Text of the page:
A short new book argues for permitting women to wear tent-like full-body coverings (sometimes but erroneously called veils) in public places. Raphael Cohen-Almagor, a self-described “poet, human rights and peace activist,” as well as a professor at the University of Hull, offers sundry reasons for this surprise conclusion, including:
The ban on the burqa and the niqab is wrong in principle, is counter-productive and illiberal. It fails to respect freedom of religion which is a basic human right. It undermines the agency of women it claims to emancipate. … and it offends the dignity of women who voluntarily opt to wear this garment for religious reasons. … It undermines the agency of women it claims to emancipate. …The ban that was designed to liberate women actually increases their isolation.
Cohen-Almagor devotes much of The Republic, Secularism and Security: France versus the Burqa and the Niqab (Cham, Switzerland: Springer, 2022) to refuting arguments heard in France for the ban on burqas and niqabs in public: these garments oppress women and diminish their dignity, they challenge French identity and unity, they are offensive, they cause sensory deprivation and vitamin D deficiency, and they undermine public safety and order.
On this last topic, Cohen-Almagor uses me as his foil:
Daniel Pipes (2018) compiled incidents in which niqabs and burqas were used for terrorist incidents. He argues that both garments should be banned on security grounds. However, there are many things that are used and abused but still, they are not banned in democracies. Chemistry books are often used for very good, productive purposes but sometimes they are abused for terrorist bomb-making. Motorcycle helmets are used to protect human lives, but sometimes they are abused to rob banks and to serve anti-social purposes. Knives play an essential role in the kitchen and at the dinner table, but they are also used for murder. The Internet contains the best products of humanity, but it is also abused by terrorists, criminals and hate mongers. The telephone connects between families and friends, but it is also abused to concoct crimes. The fact that a dress is used and abused in different ways does not justify banning the dress.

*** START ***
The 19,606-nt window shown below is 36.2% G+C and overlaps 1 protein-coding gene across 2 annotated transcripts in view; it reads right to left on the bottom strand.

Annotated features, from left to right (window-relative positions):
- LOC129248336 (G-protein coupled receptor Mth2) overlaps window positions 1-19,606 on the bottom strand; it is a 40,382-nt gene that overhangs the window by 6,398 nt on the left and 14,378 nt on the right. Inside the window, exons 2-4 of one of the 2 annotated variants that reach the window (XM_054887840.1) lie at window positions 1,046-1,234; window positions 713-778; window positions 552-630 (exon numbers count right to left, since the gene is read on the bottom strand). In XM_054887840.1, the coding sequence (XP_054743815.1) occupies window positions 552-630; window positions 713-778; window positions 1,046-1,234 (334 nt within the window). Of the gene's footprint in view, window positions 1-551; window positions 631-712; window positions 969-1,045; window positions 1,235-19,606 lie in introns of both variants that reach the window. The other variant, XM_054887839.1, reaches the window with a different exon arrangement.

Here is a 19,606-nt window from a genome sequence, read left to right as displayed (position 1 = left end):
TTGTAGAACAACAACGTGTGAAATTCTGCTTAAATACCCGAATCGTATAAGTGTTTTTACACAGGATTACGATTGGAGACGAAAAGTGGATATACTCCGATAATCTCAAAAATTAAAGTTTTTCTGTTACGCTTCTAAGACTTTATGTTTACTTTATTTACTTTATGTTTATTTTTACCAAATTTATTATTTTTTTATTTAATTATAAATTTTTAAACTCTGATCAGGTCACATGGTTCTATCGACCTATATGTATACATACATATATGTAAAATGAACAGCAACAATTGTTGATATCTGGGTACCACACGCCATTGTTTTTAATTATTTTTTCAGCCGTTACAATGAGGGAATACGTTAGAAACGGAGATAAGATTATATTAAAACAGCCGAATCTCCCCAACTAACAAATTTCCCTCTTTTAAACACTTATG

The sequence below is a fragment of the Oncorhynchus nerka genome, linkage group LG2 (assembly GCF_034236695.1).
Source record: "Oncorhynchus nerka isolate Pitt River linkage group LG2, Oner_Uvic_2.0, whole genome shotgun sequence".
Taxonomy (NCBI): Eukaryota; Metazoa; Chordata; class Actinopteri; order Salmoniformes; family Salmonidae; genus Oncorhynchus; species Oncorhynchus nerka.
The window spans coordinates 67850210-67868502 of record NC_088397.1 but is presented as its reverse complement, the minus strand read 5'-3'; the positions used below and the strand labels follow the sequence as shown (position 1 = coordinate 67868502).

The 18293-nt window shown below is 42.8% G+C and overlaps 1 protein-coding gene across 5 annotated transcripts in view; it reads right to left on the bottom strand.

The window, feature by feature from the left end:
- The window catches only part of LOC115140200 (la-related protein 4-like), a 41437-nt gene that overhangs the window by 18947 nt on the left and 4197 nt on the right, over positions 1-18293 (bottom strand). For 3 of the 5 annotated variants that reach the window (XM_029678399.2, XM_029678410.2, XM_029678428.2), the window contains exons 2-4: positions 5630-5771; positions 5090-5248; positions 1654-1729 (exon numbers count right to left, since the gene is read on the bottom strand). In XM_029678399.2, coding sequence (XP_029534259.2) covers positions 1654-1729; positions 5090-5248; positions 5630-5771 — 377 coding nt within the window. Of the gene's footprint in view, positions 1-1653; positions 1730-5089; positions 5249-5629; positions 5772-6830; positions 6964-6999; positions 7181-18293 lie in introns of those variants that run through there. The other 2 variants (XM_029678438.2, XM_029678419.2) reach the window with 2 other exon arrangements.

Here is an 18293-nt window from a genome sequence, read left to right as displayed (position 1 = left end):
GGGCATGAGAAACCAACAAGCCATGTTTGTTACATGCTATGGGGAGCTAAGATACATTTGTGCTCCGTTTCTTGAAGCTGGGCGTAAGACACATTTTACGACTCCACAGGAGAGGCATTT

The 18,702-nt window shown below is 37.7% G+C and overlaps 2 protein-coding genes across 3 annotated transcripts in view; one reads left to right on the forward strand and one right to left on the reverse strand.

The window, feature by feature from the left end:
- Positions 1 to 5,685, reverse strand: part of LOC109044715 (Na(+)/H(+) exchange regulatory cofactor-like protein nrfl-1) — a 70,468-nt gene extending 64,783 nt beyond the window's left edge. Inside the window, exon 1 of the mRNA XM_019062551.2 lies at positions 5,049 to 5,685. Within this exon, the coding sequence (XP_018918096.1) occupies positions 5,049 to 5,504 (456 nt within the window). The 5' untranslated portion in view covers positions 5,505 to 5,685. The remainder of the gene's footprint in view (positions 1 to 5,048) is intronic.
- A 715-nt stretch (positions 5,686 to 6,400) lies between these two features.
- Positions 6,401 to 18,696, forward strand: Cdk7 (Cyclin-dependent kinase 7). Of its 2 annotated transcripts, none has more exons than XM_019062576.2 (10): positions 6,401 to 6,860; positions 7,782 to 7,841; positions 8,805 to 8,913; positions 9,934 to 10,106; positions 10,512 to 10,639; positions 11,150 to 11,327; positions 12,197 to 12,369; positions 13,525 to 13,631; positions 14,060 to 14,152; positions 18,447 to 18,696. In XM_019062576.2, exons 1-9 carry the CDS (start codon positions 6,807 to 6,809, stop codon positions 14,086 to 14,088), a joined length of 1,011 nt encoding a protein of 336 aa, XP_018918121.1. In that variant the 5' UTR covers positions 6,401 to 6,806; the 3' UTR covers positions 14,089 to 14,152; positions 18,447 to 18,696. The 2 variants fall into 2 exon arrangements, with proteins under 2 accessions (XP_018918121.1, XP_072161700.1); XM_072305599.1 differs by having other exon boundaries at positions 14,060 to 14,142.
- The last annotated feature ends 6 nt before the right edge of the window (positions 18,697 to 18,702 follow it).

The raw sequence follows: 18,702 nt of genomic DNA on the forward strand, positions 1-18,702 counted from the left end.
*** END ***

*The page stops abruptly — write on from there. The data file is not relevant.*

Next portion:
My response: Of course, chemistry books, motorcycle helmets, knives, the Internet, and the telephone can be abused. Indeed, all foods and drinks, all types of clothing, every means of communication and transportation, all structures, every technological breakthrough, and so forth, ad nauseum, can be abused. Further, one can walk or sleep before engaging in either good or ill deeds. In the end, all things and actions are dual use, meaning they have potentially benign or malign purposes. Cohen-Almagor’s seemingly clever logic leads only to triviality.
For that matter, even burqas and niqabs can be used for benign purposes: to help a supermodel sneak around the paparazzi, meet a lover, retrieve an abducted child, avoid persecution, not catch a virus, capture a wanted suspect, flee an oppressive country, or escape murderers.
But these rare positive uses pale beside the massive number of negative ones. To take the city where I live, Philadelphia, criminals used burqas and niqabs as accessories in at least 34 incidents over 9 years, or almost one every three months. These included violent robberies of many banks, of a jewelry store, a real estate office, a spa, a pharmacy, a grocery store, a dollar store, and even a gun shop. They also included the abduction and rape of a 5-year-old girl and the murder of a policeman.
In addition, families use these all-encompassing articles of clothing to oppress women and jihadis use them to engage in violent operations. Finally, they harm health because insufficient sunlight “results in vitamin D deficiency, which can lead to bowlegs and thickened wrists and ankles, muscle and bone pain, pelvic fractures during childbirth, dementia, rickets, osteomalacia, and perhaps multiple sclerosis. Also, rashes, headaches, and respiratory disease sometime result or even strangulation. Babies suffer from seizures, growth retardation, and muscle weakness and fractures.”
It bears noting that burqas and niqabs are an option, not something required by the dictates of Islam, as indicated by the vanishingly few Muslim women who wear them voluntarily.
The burqa and niqab may not look like hard drugs, machine guns, or explosives, but like them, they endanger the public good by concealing the identity of their wearers. Common sense demands that these garments be banned from public places.